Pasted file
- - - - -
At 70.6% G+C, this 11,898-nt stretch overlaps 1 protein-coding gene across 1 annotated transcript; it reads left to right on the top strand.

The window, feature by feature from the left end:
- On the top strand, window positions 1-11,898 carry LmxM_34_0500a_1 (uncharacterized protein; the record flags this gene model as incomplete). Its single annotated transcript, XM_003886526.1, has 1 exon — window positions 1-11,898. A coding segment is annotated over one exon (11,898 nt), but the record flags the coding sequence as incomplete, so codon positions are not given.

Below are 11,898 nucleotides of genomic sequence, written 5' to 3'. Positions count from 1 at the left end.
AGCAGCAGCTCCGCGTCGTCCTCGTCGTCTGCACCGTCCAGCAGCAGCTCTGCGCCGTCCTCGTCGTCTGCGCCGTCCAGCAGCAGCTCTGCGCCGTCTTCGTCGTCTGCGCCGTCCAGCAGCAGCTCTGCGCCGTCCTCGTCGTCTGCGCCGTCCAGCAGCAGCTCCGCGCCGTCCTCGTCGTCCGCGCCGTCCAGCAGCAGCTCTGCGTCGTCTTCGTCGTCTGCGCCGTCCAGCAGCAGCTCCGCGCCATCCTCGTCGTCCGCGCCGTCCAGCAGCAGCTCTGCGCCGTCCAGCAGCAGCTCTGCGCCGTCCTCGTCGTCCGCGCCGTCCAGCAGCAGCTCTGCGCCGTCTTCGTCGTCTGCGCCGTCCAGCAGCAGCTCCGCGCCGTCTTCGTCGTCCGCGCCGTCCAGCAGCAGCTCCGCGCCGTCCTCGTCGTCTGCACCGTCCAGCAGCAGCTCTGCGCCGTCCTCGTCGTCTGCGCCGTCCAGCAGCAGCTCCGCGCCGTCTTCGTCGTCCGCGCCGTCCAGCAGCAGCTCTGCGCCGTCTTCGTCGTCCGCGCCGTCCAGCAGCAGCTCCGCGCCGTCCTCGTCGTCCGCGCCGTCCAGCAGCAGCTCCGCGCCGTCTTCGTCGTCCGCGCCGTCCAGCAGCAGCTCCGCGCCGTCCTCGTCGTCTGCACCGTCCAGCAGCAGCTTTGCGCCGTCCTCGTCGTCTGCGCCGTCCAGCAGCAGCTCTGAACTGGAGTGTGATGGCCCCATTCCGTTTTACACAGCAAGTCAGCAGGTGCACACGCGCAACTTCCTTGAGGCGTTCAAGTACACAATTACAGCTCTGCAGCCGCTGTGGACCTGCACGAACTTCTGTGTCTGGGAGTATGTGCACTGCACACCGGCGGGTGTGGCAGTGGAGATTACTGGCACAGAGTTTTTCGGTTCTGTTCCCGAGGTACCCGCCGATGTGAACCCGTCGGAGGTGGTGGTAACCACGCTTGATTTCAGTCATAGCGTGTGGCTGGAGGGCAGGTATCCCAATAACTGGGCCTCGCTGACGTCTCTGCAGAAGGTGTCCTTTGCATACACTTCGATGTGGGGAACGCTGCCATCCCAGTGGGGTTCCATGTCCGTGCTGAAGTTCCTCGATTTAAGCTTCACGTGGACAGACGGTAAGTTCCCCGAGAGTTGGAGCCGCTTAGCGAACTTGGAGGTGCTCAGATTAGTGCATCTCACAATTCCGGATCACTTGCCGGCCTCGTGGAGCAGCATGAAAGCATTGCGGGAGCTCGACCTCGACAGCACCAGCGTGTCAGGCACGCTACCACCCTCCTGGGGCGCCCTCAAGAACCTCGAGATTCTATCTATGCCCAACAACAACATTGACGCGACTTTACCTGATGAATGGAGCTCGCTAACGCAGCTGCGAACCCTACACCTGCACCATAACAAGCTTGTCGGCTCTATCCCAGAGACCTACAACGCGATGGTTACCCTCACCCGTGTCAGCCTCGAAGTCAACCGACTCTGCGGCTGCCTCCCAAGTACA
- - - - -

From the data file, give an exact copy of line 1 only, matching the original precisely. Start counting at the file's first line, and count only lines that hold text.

At 70.6% G+C, this 11,898-nt stretch overlaps 1 protein-coding gene across 1 annotated transcript; it reads left to right on the top strand.